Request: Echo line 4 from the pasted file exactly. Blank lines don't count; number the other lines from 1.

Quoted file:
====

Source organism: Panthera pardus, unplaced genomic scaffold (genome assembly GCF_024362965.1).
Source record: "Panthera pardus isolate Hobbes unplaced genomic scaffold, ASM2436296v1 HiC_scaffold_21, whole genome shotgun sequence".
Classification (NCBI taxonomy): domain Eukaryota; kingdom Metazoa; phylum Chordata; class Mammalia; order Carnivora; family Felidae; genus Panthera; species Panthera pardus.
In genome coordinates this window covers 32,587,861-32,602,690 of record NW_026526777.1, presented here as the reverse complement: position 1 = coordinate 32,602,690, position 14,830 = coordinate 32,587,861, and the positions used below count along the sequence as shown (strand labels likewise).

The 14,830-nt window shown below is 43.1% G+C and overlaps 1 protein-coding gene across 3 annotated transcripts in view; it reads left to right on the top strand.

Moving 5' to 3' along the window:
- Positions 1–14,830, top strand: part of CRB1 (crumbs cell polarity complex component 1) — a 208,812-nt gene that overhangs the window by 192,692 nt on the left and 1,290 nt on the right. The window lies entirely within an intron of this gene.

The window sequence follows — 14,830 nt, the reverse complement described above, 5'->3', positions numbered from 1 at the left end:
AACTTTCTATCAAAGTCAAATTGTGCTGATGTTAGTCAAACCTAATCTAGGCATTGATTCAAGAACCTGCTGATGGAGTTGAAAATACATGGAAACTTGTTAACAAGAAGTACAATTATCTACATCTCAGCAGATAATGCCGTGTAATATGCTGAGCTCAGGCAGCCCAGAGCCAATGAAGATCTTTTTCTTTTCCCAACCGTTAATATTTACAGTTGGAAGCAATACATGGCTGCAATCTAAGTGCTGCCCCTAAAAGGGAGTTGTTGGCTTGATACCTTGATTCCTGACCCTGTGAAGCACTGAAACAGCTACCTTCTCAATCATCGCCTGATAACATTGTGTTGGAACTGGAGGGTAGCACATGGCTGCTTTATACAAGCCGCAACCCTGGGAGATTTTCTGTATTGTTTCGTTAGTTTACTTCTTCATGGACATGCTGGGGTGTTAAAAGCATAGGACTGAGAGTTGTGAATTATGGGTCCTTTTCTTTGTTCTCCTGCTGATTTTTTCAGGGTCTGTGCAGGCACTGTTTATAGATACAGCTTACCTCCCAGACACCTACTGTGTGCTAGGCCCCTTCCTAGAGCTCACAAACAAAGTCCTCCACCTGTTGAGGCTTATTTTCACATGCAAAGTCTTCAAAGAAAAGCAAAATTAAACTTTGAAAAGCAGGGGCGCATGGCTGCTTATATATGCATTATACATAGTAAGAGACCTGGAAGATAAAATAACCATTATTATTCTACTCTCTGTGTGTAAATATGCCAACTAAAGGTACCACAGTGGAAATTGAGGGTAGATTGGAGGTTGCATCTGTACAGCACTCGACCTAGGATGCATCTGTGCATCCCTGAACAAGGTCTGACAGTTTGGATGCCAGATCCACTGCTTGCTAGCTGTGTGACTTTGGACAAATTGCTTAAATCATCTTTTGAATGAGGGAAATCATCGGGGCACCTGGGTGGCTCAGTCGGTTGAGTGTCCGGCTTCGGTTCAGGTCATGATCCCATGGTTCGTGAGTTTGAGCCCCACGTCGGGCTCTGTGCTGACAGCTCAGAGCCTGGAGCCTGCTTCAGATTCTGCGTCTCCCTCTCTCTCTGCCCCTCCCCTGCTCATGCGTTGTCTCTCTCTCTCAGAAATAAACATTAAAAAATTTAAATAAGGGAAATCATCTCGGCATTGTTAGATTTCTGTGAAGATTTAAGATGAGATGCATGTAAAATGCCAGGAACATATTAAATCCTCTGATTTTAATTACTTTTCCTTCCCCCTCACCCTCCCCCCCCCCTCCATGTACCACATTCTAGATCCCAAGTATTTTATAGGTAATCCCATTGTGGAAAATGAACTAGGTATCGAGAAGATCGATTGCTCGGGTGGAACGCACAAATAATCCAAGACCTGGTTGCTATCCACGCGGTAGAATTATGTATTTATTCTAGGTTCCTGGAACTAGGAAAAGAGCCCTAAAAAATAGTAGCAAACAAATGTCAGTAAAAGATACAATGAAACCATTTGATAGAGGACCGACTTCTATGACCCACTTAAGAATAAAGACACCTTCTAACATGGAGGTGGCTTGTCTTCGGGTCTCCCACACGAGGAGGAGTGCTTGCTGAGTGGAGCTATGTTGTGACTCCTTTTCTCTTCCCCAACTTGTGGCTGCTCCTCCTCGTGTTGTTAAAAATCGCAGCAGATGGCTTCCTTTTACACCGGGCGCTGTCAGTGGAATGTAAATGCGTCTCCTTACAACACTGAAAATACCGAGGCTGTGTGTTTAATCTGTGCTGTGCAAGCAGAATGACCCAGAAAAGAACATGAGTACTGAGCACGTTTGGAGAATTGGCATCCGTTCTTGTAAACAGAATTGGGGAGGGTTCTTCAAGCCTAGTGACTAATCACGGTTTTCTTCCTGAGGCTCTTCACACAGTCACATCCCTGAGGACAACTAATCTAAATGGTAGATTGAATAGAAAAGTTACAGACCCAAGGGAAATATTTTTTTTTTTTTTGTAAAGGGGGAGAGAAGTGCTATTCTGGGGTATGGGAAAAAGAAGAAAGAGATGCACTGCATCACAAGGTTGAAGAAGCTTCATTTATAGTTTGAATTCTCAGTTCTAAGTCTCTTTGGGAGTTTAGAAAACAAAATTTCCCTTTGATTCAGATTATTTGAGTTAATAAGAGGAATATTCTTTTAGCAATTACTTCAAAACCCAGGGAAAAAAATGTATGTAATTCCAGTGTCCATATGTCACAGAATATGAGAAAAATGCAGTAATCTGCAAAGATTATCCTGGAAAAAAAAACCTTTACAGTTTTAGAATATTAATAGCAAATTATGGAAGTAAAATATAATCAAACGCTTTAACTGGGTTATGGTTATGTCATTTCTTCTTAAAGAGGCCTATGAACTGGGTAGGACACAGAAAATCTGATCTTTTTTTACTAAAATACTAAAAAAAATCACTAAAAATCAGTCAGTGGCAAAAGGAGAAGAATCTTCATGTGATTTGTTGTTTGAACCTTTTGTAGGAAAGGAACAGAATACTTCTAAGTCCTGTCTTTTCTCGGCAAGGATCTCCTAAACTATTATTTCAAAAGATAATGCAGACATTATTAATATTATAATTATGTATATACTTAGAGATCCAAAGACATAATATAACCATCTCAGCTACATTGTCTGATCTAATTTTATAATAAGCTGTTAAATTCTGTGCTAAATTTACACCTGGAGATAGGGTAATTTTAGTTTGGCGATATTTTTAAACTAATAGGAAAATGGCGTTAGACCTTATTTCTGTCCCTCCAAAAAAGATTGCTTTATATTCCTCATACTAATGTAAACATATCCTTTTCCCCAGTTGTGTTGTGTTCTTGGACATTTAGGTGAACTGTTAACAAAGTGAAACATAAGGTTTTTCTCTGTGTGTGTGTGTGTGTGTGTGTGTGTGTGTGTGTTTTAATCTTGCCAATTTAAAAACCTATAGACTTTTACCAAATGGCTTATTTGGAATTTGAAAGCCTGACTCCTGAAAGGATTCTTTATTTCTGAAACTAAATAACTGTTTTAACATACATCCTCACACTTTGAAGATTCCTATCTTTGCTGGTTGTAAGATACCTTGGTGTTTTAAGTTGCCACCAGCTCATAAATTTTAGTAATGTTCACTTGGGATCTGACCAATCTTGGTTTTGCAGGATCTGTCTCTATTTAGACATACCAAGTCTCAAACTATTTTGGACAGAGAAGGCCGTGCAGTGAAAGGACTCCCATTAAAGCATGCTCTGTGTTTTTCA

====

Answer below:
In genome coordinates this window covers 32,587,861-32,602,690 of record NW_026526777.1, presented here as the reverse complement: position 1 = coordinate 32,602,690, position 14,830 = coordinate 32,587,861, and the positions used below count along the sequence as shown (strand labels likewise).